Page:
Why the Watchtower is not Christian

by WireRider 8 Replies latest watchtower beliefs

  • WireRider

    A simple factual statement. Part of another thread but I thought I would offer it everyone.

    Jehovah Witness are not Christian

  • Finkelstein

    JWS are trained and indoctrinated to be witnesses (sales representatives) for the Watchtower Publishing house, which has shown to be wrought with many false teachings/doctrines which were devised with the sole intent of enhancing the proliferation of the WTS own publications.

    In essence they are controlled and avowed subservient servants to Watchtower Corporation than anything else.

    In reality this organization created its own version of the Gospel for commercialization reasons, purpose and intent.

  • cofty

    The video commits the "No true Scotsman" fallacy.

    What is crucial to the definition of a christian?

    Peter, James and Paul knew nothing about the trinity so how can it be the sine non qua of the faith?

    Paul said absolutely nothing about a physical resurrection of Jesus and so on...

  • rebel8

    No true Scotsman indeed.

    The dictionary definition of xian does fit jws.

  • WireRider

    I think the description was accurate.

    What is crucial to the definition of a christian?

    He explained it. That was the point of the video clip.

  • cofty

    I listened. He defined christianity as his preferred set of post-biblical dogmas.

    He really should have called his presentation "Why the Jehovah's Witness Religion is Not My Sort of Christianity"

  • fulltimestudent

    Cofty is quite correct. Matt Slick (the speaker) in that video is no Bible scholar. He assumes that there was one 'truth' and one organisation in the first century that could be called 'Christian.' But it is more accurate to see a diversity of belief in the first century,

    Geza Vermes was one of the best modern scholars of early Christianity. Perhaps you would find his book, Christian Beginnings: From Nazareth to Nicaea, AD 30-325, helpful.

    Vermes closely examines Paul's writings attempting to discern what he thought the Christ was. I wont bother to post all that he says, you can check it out for yourself if you really want to try to understand. But on page 106 (of my 2012) edition he posits that Paul never envisaged Jesus as fully sharing the nature of the deity. And on page 111 lists all the prayer formulas, benedictions and doxologies used by Paul, and demonstrates that it cannot be argued that Paul ever prayed TO Jesus as God.

    He further argues that the charismatic-eschatological religious teachings placed in the mouth of Jesus as his religious experience morphed into something a little different in the early Jewish-Christian church under the leadership of James (the brother of Jesus), and that Pauline Christianity appears to be another significant departure from the original teachings of Jesus.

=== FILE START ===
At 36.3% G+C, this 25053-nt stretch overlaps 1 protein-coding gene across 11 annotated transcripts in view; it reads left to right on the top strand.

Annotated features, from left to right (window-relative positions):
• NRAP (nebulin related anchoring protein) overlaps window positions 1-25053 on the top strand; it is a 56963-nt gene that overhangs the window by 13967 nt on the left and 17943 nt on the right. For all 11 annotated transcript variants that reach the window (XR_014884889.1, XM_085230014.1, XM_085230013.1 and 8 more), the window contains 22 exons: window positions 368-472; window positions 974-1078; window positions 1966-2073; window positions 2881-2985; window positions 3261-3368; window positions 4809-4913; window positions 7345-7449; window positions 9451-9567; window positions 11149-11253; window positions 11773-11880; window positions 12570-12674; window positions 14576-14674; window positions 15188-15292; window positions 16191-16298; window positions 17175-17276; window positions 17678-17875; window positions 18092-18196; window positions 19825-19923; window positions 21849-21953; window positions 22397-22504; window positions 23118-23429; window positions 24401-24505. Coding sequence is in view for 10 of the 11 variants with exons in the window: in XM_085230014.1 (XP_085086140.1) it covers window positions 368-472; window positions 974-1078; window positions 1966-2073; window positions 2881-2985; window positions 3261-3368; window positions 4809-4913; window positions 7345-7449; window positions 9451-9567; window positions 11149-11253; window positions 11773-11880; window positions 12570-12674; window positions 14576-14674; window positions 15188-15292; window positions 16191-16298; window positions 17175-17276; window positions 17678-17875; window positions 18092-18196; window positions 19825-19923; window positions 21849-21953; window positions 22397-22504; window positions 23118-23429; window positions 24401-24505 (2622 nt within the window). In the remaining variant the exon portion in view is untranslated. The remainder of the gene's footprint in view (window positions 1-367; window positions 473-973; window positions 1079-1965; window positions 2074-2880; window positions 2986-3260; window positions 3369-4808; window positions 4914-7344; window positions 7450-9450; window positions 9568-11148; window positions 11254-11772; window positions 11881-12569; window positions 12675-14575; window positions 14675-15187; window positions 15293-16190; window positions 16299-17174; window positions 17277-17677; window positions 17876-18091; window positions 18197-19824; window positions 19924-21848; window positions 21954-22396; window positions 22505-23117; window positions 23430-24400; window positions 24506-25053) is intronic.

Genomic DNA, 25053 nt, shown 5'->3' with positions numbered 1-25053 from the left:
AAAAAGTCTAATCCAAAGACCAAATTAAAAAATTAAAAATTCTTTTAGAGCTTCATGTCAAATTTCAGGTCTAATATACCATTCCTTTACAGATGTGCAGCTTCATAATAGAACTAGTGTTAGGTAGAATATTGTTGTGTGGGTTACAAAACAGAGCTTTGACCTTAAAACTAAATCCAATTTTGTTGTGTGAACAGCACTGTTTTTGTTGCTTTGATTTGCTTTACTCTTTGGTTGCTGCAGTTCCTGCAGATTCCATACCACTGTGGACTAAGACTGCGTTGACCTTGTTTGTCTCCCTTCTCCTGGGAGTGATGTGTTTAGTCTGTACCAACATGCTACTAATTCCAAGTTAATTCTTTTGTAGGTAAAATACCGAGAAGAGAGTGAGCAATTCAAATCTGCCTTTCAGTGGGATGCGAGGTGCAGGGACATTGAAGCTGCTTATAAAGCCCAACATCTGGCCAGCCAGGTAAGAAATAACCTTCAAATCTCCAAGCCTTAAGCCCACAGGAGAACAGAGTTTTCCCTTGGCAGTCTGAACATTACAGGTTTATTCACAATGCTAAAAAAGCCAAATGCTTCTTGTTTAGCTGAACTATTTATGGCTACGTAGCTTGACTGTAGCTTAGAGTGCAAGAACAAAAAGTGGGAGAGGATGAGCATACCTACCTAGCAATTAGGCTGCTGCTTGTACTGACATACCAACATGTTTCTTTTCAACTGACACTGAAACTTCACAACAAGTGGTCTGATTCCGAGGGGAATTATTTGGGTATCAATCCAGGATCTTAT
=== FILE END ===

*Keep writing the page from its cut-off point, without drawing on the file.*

That btw does not prove the witnesses correct either. They posit that Jesus left behind a strong centralised religious organisation with clearly delineated teachings. There is little evidence of that.

    Another (Jewish) scholar, Daniel Boyarin, seen by some to be the leading scholar of early Judaism alive today, draws on Daniel 7 to demonstrate that in addition to YHWH the 'senior' divinity, Judaism countenanced a 'junior' divinity in that chapter of Daniel. And from that text, some Jewish converts could see Jesus as a God. Boyarin draws on other Jewish texts (First Enoch and Fourth Ezra) to demonstrate that some Jews did believe in the imminent presence of the Messiah, and his apotheosis (elevation to a divine status). Boyarin argues his position in some papers available in academic journals and in a more readable book, The Jewish Gospels: The Story of the Jewish Christ.

    Boyarin points out that primitive Hebrew religious texts are not monotheistic, and that's the source of the Daniel 7 concept.

    I'm sure that Boyarin is correct in saying that the concepts of monotheism were sourced in Egyptian religious ideas or the Zoroastrian religion that influenced Judaism while captive in Babylon, and possibly even Hellenistic thought which was dominant in all of west Asia by the time of Jesus.

    So while Paul may not have seen Jesus as God or even a God, certainly by circa 110 CE, there were Christians seeing Jesus as their God. But it was a slow evolution of a concept.

  • cofty
    Great post FTS thanks.I will check out Vermes' book
  • Laika
    To be a Christian means to follow Christ, his teachings and life, in that sense JWs could do with a bit of work on loving their enemies, but they are not alone in this (take note Franklin Graham and Jerry Falwell Jr)

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